Ford effectively created the "small cargo van" market in the U.S. by launching the Transit Connect, but the competition isn't going to sit around and let Dearborn take over the growing market. Nissan plans to jump in next year with a global van of its own, the new NV200.
The announcement shouldn't exactly come as a surprise. Nissan first started rolling out its commercial vehicle aspirations in 2009. While most media outlets were fixated on the big, Titan-based full-size product developed explicitly for North America, officials were indicating there was a possibility the small NV200/Vanette, which was concurrently launching in overseas markets, could find its way stateside in the future. That possibility grew even stronger last year, when a modified version of the NV200 was selected by New York City as its chosen successor to the venerable Ford Crown Victoria taxi.
Unlike its larger siblings, the NV200 lives up to the compact van moniker Nissan uses within its press materials. In fact, it's actually built upon a modified version of Nissan's B-segment architecture, which underpins other Nissan small cars like the Juke, Cube, and Versa hatchback. NV200s still utilize MacPherson-type struts up front, although the torsion beam rear suspension is ditched in favor of leaf springs in order to boost payload to an estimated 1500 pounds.
North American NV200s are relatively compact, but they will be slightly larger than those sold in other corners of the globe. For instance, the 115.2-inch wheelbase is about 2.6 inches longer than in other markets. Overall length, which measures in at 186.2 inches, is about 7.9 inches longer than before. That stretch pays dividends not only for the NV200's livery aspirations, but also for commercial clients. Nissan says there's roughly 123 cubic feet of cargo space behind the front seats; though exact cargo dimensions have yet to be announced, the automaker says there's enough space between the wheel wells to lay a standardized 40-by-48-inch cargo pallet.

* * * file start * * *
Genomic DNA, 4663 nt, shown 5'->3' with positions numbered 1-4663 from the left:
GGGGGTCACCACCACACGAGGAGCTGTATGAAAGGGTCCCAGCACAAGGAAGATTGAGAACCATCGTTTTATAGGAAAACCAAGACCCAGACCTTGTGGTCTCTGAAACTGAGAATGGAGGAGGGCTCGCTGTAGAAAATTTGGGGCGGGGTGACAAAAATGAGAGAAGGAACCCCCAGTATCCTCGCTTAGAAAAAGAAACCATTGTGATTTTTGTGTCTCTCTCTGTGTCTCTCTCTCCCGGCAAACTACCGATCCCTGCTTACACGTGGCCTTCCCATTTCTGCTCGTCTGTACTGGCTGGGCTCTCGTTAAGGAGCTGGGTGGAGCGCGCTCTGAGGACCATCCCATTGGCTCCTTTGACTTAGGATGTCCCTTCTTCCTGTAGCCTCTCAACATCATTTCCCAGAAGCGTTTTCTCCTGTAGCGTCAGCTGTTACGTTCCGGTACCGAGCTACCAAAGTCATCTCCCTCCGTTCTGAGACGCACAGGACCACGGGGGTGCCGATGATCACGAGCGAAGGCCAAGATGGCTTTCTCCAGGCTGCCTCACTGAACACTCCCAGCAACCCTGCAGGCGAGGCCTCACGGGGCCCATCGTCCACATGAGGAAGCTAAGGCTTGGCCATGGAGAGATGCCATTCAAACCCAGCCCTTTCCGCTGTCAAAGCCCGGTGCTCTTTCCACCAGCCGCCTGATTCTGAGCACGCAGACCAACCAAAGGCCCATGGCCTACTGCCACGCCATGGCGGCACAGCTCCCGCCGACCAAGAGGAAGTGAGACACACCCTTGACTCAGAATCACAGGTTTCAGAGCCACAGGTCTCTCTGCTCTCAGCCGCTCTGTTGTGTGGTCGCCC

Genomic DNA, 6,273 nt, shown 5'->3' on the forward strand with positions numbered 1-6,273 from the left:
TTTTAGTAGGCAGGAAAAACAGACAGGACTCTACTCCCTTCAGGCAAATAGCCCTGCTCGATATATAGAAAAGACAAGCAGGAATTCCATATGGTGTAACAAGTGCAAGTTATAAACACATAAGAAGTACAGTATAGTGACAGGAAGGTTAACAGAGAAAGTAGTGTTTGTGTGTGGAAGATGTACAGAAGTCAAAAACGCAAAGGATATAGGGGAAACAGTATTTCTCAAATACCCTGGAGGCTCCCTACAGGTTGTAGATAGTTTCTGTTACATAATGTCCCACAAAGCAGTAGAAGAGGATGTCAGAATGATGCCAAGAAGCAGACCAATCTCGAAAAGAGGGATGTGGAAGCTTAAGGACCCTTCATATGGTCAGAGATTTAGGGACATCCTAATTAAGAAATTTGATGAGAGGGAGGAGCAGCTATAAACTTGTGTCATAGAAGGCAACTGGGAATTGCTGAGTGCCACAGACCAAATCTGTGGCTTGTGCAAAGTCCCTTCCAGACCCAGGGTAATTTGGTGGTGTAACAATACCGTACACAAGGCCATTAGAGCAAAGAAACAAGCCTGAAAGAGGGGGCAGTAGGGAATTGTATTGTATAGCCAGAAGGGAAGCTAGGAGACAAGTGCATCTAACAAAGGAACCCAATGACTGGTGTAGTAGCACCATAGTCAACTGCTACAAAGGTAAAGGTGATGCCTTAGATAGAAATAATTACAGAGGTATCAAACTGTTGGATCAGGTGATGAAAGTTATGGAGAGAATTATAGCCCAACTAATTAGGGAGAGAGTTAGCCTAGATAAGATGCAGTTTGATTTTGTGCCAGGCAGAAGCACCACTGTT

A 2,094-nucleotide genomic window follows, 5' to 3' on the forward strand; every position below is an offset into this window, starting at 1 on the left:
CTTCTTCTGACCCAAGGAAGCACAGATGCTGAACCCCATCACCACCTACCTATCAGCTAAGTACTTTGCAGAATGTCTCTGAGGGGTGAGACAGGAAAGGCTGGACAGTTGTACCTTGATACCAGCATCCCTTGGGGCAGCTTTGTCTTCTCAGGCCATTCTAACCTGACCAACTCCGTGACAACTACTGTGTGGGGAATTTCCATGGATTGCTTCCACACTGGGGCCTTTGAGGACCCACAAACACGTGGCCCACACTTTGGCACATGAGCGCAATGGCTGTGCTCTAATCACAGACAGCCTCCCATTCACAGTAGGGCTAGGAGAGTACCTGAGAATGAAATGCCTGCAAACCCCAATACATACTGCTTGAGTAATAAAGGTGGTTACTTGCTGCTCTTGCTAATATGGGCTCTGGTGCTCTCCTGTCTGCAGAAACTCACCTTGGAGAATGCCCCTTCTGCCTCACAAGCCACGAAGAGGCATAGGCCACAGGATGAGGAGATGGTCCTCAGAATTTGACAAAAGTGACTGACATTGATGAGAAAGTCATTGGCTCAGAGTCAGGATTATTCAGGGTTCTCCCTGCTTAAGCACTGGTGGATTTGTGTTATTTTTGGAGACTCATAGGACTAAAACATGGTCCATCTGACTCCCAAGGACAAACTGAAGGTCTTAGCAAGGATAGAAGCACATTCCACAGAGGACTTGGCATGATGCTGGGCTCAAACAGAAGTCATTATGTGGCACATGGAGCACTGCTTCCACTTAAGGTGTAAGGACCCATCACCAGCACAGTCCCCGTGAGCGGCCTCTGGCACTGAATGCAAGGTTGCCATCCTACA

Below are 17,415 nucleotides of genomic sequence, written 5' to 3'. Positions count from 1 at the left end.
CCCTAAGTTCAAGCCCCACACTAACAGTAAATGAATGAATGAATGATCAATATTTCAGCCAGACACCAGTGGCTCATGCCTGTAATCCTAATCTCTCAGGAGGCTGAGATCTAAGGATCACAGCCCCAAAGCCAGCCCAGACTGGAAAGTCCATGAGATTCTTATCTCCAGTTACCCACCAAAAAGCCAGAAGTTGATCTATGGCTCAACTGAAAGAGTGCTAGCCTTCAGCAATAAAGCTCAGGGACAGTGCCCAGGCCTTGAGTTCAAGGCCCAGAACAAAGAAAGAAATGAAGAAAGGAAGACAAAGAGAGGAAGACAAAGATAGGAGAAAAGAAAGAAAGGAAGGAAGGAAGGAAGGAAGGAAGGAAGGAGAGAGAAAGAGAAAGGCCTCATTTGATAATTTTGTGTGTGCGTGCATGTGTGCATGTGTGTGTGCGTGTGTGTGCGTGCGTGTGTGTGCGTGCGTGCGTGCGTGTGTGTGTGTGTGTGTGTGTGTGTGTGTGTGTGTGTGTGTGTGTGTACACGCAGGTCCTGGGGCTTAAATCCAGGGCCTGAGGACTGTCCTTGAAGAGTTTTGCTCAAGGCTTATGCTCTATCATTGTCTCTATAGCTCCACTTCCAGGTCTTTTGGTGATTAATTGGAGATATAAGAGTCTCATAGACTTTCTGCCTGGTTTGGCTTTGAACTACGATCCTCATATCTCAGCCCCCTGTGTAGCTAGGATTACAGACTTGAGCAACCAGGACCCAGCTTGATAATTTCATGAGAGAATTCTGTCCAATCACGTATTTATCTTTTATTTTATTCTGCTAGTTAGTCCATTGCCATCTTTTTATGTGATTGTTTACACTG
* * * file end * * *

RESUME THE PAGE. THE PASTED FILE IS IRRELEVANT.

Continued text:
Although NV200s are offered with a wide variety of engine choices (including a few frugal diesel options), those sold in our market will be locked down to a single powerplant and transmission. Power comes courtesy of a sixteen-valve, DOHC 2.0-liter I-4, similar to that offered in most Sentra models. Nissan's preliminary specifications suggest the engine may be slightly detuned to about 135 hp and 145 lb-ft of torque. As is the case in so many of Nissan's B-segment offerings, that power is sent to the front wheels by way of a continuously-variable transmission.
Nissan's larger NV vans drew praise for a functional cargo area and a renewed focus on the driver, and it appears the NV200 may follow in their footsteps. Dual sliding side doors are standard, as are 40/60 split-opening rear doors that open as far as 180 degrees. Integrated mounting points in the body structure facilitate installing shelves and racks, while floor-mounted tie-downs provide anchor points for securing cargo. Nissan touts the functionality of a low load floor; if similar to European-spec NV200 models, expect liftover to be around 20 inches.
Up front, the driver is treated to an upright seating position, along with a six-way, manually adjustable bucket seat (the passenger seat is only adjustable in four ways). A tall center console provides two cup holders, storage for a laptop and hanging file folders, a pen/pencil tray, and -- if so equipped -- a second 12-volt power outlet. The passenger seat can fold flat to serve as a work surface, and also hides a pull-out storage bin beneath its cushion. Power windows; anti-lock brakes; and front, side, and side curtain airbags are standard on all models. The upgraded SV trim adds niceties like keyless entry, cruise control, a rear cargo floor mat, and wheelcovers. Depending on the trim level, buyers can add optional extras including body-colored bumpers, Bluetooth hands-free phone connectivity, a navigation system, XM satellite ratio, and a back-up camera.
Nissan's correct in suggesting the compact cargo van market -- in North America, at least -- is a relatively new segment that's growing fairly quickly, but it's far from the lone contender in the market. Ford's Transit Connect, which arrived on our shores in 2009, is currently one of the only players in the segment, but Chrysler's Ram brand did recently announce it would sell a version of the Fiat Doblo -- a similar-sized commercial vanlet -- by 2013 at the very latest.
Though the NV200 may soon be afloat in a sea of similar competitors, expect what you see here to remain but the tip of the iceberg. The taxi-ready variant is expected to hit city streets by 2014, and Nissan's also hinted that an electric version, powered by the same driveline used in the electric Leaf hatchback, could likely go into production in the near future. For now, the cargo van is just the first step in Nissan's big plan for small vans. Expect production to begin in Cuernavaca, Mexico, later this year with deliveries beginning in early 2013.